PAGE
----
It's trash time at the General Assembly
RALEIGH — Five years ago, when Gov. Pat McCrory made his first bid for the job that he now holds, a sore spot for the then-Charlotte mayor was an ad run by Beverly Perdue accusing McCrory of wanting to turn North Carolina into New York's garbage dump.
"It's trash day in New York City. What will they do with all that garbage? If Pat McCrory becomes governor, that won't be a problem," the ad began.
At the time, McCrory called the ad a lie and deceptive. His protestations served up evidence that it was also something else: effective.
The ad was based on McCrory comments that he would have vetoed a 2007 bill that prevented the opening of a number of private landfills which would have accepted garbage from outside the state.
What the ad didn't say was that McCrory's opposition was based on landfill fees that he felt would have penalized cities within North Carolina that haul their garbage to landfills not under their ownership or control.
Of course, Perdue went on to win that election, a victory helped by portrayals of McCrory as a city slicker with little concern for the interests of the rural East, where most of those landfills would have been constructed.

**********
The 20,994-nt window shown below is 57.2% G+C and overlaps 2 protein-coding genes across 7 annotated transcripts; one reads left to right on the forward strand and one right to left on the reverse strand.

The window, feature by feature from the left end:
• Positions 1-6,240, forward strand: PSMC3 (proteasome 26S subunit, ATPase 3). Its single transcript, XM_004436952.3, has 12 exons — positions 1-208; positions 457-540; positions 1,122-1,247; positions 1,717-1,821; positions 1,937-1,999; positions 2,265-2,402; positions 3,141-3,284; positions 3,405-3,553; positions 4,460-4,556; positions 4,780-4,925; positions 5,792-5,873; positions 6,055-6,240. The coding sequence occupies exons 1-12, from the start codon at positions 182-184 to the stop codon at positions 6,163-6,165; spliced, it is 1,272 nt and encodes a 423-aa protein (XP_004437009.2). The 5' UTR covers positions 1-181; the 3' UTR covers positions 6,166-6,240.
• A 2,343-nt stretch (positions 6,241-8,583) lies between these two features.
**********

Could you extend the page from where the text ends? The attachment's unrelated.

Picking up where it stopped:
McCrory may soon find himself revisting the issue of where he stands on out-of-state garbage.
That's because the state Senate, in a stealth move recalling the height of slick Democratic maneuvers influenced by pay-to-play politics, appears poised to undo much of that 2007 law that prevented North Carolina from becoming a dumping ground for the Northeast.
The legislation that would do the deed was unveiled in a Senate committee last week when another bill was gutted so that it could be used as a vehicle for the new language. In other words, the public had no chance to see this new bill until it popped out in the committee meeting.
The bill would remove or severely limit most of the buffer requirements established in the 2007 law that kept major landfills away from state waters and preserved areas. It would also triple landfill permitting periods and allow the piles of garbage to rise another 50 feet above the horizon.
One of the more bizarre aspects of the legislation is that it does this, in part, by repealing new landfill permitting rules just adopted by state senators.
In something that I cannot recall occurring in 16 years of covering the North Carolina General Assembly, the bill would have the Senate repeal another bill -- not yet acted upon by the House -- that senators themselves overwhelmingly approved only on May 8.
I suppose an innocent explanation would be that the right hand doesn't know what the left hand is doing.
But there isn't a whole lot of innocence to be found at the General Assembly.
It's 18 pages of paper that belong in a garbage dump.